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Active Learning Classrooms to Support Collaborative Group Learning in Higher Education - the Teacher Perspective
Mid Sweden University, Faculty of Human Sciences, Department of Education. (HEEL)ORCID iD: 0000-0003-0020-4137
Mid Sweden University, Faculty of Science, Technology and Media, Department of Computer and System science. (Forum för digitalisering (FoDi))
2018 (English)Conference paper, Oral presentation with published abstract (Refereed)
Abstract [en]

At the same time as most learning and teaching activities today are technology enhanced to some degree (Watson, 2008; Davies et al, 2017), a majority of classrooms are designed the same way as they were a hundred years ago. Several studies indicate that we have to redesign our classrooms to open up for more flexible learning sessions and to support collaborative learning (Cotner et al., 2013; Bernade, 2017). A promising concept seems to be technology enhanced active learning classrooms where the furnishing is meant to facilitate group based activities (Charles & Whitaker, 2015; Cotner et al., 2013; Vercellotti, 2017). This study is an evaluation of two active learning classrooms equipped with Internet connected computers where students can be divided into groups of up to six students, each group with a separate digital screen and a separate whiteboard.

These classrooms are inspired by the active learning classrooms that have been built at the University of Minnesota and the evaluation of the classrooms was also based on an interview schedule from the same university (see Note 1 in Baepler & Walker, 2014). At the university where this study was conducted blended synchronous learning is frequently used. An educational blend that can be defined as the mix of on-campus and distance students participating synchronously in common learning and teaching activities. Research studies have highlighted the importance of bridging the gap between these two groups and create equivalent learning conditions (Turoff, 2000; Popov, 2009). The aim of the study was to analyse and discuss if and how the technology equipped and group work furnished classrooms might support university teachers’ work with various types of collaborative learning. Traditional classrooms are furnished for traditional lecture-based rostrum teaching, this study explores how classrooms that better supports student centred learning should be designed.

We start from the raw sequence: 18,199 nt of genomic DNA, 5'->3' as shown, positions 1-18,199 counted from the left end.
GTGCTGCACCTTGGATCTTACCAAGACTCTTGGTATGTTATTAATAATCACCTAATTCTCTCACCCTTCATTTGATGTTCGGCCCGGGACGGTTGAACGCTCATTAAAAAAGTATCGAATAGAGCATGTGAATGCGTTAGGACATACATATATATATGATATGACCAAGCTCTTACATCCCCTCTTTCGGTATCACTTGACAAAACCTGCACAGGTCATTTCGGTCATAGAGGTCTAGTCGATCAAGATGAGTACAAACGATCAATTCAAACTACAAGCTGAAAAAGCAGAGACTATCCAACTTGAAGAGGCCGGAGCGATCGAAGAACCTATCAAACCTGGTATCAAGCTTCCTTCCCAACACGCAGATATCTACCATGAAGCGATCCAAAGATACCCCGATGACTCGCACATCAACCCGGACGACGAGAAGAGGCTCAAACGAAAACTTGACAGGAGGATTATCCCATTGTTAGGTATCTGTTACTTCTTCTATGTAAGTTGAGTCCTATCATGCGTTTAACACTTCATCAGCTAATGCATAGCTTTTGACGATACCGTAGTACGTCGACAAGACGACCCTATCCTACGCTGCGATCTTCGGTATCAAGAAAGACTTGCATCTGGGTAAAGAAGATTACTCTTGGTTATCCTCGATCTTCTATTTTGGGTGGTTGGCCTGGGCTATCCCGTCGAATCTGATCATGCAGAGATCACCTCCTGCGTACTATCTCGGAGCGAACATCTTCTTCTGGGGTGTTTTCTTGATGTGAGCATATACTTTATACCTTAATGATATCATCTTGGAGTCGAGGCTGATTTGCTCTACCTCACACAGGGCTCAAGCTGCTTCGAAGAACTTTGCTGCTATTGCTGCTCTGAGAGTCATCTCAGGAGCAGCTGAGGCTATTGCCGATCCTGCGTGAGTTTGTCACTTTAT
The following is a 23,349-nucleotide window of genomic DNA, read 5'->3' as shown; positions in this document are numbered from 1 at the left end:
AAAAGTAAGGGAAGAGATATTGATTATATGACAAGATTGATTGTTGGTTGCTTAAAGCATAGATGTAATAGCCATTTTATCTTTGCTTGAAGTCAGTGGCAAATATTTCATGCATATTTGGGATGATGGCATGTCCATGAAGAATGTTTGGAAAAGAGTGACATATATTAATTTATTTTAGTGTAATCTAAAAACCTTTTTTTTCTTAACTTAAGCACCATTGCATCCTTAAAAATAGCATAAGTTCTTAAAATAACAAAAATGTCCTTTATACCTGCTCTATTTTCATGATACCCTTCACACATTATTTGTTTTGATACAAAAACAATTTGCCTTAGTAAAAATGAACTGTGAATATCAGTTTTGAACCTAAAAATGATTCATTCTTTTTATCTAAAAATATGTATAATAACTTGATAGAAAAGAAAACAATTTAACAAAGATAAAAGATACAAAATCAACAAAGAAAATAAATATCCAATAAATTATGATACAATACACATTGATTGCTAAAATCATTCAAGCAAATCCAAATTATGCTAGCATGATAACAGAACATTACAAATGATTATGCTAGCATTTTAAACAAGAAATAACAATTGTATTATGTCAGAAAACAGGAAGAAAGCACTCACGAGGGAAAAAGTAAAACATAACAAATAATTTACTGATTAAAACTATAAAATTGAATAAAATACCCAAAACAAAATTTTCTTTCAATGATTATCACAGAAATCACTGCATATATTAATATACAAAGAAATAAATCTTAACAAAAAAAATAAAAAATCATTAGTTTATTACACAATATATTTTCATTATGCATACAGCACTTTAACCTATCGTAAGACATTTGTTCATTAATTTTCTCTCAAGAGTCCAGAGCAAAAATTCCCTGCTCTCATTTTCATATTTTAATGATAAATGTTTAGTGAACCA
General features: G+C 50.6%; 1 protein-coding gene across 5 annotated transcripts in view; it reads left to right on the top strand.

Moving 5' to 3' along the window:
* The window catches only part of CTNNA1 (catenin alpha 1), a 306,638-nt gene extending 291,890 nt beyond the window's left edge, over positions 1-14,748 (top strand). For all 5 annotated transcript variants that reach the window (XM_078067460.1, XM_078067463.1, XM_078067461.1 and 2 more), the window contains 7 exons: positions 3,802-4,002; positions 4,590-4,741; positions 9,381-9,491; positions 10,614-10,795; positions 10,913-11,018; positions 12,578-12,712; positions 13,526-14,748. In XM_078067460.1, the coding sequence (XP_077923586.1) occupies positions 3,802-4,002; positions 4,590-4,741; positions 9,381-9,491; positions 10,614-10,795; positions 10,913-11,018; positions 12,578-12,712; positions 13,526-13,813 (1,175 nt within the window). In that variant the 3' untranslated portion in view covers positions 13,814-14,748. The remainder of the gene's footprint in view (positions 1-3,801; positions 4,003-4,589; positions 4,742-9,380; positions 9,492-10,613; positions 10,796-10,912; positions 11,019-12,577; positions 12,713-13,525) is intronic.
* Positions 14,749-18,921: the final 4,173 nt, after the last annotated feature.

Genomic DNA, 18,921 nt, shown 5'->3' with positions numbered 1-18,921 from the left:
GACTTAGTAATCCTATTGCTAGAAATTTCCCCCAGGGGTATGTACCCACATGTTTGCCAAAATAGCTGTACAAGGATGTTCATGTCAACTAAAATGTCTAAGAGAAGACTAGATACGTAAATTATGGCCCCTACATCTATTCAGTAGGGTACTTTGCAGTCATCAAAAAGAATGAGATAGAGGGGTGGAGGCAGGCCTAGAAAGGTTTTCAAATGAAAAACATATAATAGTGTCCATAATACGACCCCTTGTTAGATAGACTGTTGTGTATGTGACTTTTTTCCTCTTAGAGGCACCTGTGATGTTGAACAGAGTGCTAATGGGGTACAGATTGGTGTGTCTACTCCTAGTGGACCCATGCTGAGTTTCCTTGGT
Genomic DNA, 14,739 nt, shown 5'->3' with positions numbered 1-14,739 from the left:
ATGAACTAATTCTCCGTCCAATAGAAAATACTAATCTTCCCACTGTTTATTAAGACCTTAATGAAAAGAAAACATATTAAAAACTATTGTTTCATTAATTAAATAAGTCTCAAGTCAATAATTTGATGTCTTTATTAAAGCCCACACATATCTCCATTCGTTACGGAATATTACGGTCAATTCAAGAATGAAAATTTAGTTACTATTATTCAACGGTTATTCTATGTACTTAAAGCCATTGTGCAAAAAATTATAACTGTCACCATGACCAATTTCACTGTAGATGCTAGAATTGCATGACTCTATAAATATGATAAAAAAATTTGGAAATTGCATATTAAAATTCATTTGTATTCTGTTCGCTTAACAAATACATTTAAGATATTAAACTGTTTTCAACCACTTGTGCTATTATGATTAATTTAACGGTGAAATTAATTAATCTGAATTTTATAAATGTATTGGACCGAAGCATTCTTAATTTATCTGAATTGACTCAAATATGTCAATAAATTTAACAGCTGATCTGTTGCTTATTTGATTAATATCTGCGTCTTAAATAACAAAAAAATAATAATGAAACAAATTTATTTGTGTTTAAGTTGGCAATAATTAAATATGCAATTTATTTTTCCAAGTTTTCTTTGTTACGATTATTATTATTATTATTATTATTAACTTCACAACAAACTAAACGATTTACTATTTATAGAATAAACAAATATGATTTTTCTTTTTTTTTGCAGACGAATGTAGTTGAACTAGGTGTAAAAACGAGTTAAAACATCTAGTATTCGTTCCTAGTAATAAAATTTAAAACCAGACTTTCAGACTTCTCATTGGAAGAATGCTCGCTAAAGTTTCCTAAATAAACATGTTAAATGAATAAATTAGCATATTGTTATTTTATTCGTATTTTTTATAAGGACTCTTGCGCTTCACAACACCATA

As theoretical frameworks for the analysis, Gibsons concept of affordances (Gibson, 1979; Hutchby, 2001; John & Sutherland, 2005) and instructional proxemics (McArthur, 2015) was used. The concept of affordances can be defined as ”functional and relational aspects which frame, while not determining, the possibilities for agentic action in relation to an object” (Hutchby, 2001, p. 444), and was useful for discussing how the room, the ICT equipment and, its furnishing affects teaching and learning activities. Instructional proxemics, defined as “[e]ducational space and the use of space in the classroom” (McArthur III, 2008, p. 4) was used to discuss the impact of physical space on student behaviour.

Place, publisher, year, edition, pages
European Educational Research Association , 2018.
Keywords [en]
Active Learning, Active Learning Classrooms, ALC, Group based collaborative learning, Technology enhanced learning, Higher education
National Category
Didactics
Identifiers
URN: urn:nbn:se:miun:diva-34352OAI: oai:DiVA.org:miun-34352DiVA, id: diva2:1246627
Conference
ECER 2018, Bolzano Italy, 4-7 September, 2018
Available from: 2018-09-08 Created: 2018-09-08 Last updated: 2018-12-12Bibliographically approved

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Sundgren, MarcusMozelius, Peter

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CiteExportLink to record
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Citation style
  • apa
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